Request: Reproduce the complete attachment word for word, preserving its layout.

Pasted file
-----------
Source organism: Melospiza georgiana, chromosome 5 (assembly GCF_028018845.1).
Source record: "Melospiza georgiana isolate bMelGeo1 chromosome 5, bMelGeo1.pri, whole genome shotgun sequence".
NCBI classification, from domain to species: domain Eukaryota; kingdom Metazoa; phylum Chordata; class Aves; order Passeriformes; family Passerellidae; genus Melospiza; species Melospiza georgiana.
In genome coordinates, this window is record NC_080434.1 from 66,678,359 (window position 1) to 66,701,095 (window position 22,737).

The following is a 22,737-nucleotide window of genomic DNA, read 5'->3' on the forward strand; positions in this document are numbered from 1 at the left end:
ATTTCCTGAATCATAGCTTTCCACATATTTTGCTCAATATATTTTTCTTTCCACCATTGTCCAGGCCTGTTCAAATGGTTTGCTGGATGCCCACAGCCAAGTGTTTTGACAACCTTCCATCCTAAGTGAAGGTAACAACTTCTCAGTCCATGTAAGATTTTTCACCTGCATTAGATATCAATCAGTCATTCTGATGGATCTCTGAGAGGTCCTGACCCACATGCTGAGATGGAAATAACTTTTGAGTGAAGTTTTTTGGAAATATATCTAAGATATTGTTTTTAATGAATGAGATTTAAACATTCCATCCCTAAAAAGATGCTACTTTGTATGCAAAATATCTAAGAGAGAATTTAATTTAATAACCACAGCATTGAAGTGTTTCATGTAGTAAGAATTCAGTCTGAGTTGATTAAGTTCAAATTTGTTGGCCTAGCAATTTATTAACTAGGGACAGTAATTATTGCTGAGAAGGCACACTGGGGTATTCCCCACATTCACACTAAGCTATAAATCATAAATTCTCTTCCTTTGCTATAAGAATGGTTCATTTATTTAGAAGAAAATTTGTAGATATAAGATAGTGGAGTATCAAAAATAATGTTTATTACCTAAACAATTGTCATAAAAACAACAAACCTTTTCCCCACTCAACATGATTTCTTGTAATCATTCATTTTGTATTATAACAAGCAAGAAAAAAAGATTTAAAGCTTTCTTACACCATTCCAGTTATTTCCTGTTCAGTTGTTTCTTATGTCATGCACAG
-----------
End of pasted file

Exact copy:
Source organism: Melospiza georgiana, chromosome 5 (assembly GCF_028018845.1).
Source record: "Melospiza georgiana isolate bMelGeo1 chromosome 5, bMelGeo1.pri, whole genome shotgun sequence".
NCBI classification, from domain to species: domain Eukaryota; kingdom Metazoa; phylum Chordata; class Aves; order Passeriformes; family Passerellidae; genus Melospiza; species Melospiza georgiana.
In genome coordinates, this window is record NC_080434.1 from 66,678,359 (window position 1) to 66,701,095 (window position 22,737).

The following is a 22,737-nucleotide window of genomic DNA, read 5'->3' on the forward strand; positions in this document are numbered from 1 at the left end:
ATTTCCTGAATCATAGCTTTCCACATATTTTGCTCAATATATTTTTCTTTCCACCATTGTCCAGGCCTGTTCAAATGGTTTGCTGGATGCCCACAGCCAAGTGTTTTGACAACCTTCCATCCTAAGTGAAGGTAACAACTTCTCAGTCCATGTAAGATTTTTCACCTGCATTAGATATCAATCAGTCATTCTGATGGATCTCTGAGAGGTCCTGACCCACATGCTGAGATGGAAATAACTTTTGAGTGAAGTTTTTTGGAAATATATCTAAGATATTGTTTTTAATGAATGAGATTTAAACATTCCATCCCTAAAAAGATGCTACTTTGTATGCAAAATATCTAAGAGAGAATTTAATTTAATAACCACAGCATTGAAGTGTTTCATGTAGTAAGAATTCAGTCTGAGTTGATTAAGTTCAAATTTGTTGGCCTAGCAATTTATTAACTAGGGACAGTAATTATTGCTGAGAAGGCACACTGGGGTATTCCCCACATTCACACTAAGCTATAAATCATAAATTCTCTTCCTTTGCTATAAGAATGGTTCATTTATTTAGAAGAAAATTTGTAGATATAAGATAGTGGAGTATCAAAAATAATGTTTATTACCTAAACAATTGTCATAAAAACAACAAACCTTTTCCCCACTCAACATGATTTCTTGTAATCATTCATTTTGTATTATAACAAGCAAGAAAAAAAGATTTAAAGCTTTCTTACACCATTCCAGTTATTTCCTGTTCAGTTGTTTCTTATGTCATGCACAG